DOL issues proposed regulations on ESG investing

BY Brian Kopp

The U.S. Department of Labor has issued proposed regulations on the factors fiduciaries may consider when investing ERISA plan assets. ERISA is a federal law that governs employee benefit plans, such as retirement and welfare benefit plans. Under the proposed regulations, when investing ERISA plan assets or considering investment options for an ERISA plan, fiduciaries may only consider financial factors that have a material effect on the return and risk of the investment. Generally, non-financial factors that do not impact the risk or return of an investment cannot be considered.

ERISA imposes a duty of loyalty and prudence on fiduciaries. Under the duty of loyalty, fiduciaries must discharge their duties solely in the interests of the participants and for the exclusive purpose of providing benefits to participants. Under the duty of prudence, fiduciaries must act with the care, skill, prudence, and diligence that a prudent person acting in a like capacity and familiar with such matters would use.

The DOL has expressed a concern that some ERISA fiduciaries may be violating these duties by selecting investments, in part, for the purpose of furthering certain social goals instead of solely focusing on the financial interests of plan participants. Under the proposed regulations, it would be inappropriate for fiduciaries to make investment decisions taking into account environmental, social, or corporate governance factors unless those factors affect the risk or return of the investment. For example, it would be inappropriate for a fiduciary to select an investment because it will help reduce global warming. These principles need to be considered when fiduciaries select funds to include in an employer’s defined contribution plan, such as a 403(b) plan.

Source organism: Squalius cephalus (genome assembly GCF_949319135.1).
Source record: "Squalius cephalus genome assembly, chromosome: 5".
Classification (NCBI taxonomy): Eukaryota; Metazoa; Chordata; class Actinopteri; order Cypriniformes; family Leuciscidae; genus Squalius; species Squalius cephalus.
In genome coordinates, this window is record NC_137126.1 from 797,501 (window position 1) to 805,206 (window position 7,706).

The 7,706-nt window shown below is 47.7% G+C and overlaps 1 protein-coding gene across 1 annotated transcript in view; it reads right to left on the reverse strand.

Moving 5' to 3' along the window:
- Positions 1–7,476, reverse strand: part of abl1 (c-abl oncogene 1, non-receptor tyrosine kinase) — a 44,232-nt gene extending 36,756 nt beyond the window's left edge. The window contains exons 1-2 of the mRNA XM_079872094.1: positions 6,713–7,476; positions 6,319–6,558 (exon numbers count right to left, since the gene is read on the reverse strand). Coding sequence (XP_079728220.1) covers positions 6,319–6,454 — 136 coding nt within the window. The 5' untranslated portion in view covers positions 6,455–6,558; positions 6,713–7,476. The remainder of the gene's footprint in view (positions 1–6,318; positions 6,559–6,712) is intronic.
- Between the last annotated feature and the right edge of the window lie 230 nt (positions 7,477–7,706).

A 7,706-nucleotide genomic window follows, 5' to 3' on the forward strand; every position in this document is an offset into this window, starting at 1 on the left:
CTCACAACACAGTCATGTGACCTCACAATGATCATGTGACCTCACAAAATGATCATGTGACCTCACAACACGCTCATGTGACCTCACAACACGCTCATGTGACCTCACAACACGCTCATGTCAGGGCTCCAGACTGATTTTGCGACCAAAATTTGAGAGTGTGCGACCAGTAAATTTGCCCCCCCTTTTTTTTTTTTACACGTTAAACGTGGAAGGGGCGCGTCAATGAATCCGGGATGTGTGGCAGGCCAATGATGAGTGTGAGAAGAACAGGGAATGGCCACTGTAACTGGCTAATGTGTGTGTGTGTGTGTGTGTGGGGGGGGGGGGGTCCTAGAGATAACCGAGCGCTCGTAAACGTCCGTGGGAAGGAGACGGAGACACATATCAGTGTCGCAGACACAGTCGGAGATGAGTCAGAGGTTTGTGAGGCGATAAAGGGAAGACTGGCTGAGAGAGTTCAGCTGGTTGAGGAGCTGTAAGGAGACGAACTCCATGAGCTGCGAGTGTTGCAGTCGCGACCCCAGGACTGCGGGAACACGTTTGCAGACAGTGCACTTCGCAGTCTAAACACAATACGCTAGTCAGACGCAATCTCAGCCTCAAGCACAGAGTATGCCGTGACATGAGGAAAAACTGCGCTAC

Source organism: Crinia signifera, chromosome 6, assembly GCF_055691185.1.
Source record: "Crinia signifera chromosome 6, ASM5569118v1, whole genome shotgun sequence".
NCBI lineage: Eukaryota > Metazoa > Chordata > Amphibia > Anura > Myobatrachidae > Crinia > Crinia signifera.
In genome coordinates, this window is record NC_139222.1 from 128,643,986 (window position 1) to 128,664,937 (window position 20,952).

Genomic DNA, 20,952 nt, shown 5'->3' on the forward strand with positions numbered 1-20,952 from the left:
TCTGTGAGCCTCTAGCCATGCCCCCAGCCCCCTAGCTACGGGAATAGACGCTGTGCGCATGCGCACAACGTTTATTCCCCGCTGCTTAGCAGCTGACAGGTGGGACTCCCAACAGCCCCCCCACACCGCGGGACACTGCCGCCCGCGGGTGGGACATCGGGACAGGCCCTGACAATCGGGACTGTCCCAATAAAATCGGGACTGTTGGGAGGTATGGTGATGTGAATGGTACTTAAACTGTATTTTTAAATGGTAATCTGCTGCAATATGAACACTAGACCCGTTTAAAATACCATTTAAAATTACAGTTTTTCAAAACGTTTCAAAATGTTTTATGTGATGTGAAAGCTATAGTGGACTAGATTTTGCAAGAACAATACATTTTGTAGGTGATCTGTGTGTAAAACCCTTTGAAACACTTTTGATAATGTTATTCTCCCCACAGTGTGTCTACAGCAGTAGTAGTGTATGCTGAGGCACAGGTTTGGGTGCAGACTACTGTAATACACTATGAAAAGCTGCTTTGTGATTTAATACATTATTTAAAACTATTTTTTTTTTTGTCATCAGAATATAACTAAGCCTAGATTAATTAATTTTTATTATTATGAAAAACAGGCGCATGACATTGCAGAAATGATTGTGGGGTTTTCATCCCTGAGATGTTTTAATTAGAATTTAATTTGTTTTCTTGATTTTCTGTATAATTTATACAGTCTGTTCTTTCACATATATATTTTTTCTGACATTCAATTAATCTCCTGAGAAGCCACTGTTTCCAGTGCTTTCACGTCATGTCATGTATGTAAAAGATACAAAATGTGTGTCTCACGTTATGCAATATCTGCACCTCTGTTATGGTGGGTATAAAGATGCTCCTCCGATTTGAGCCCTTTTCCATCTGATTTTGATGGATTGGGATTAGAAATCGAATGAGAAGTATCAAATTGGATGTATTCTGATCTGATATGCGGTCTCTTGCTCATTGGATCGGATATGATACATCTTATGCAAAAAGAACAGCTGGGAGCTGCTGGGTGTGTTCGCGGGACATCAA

Financial companies have increasingly promoted investments that further certain environmental, social, or corporate governance goals, and the proposed regulations are controversial, having attracted more than 1500 comments. Nonetheless, in the current litigious environment, it will be important that ERISA fiduciaries document the basis for their investment decisions and ensure those decisions comply with ERISA’s fiduciary principles.

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Brian Kopp


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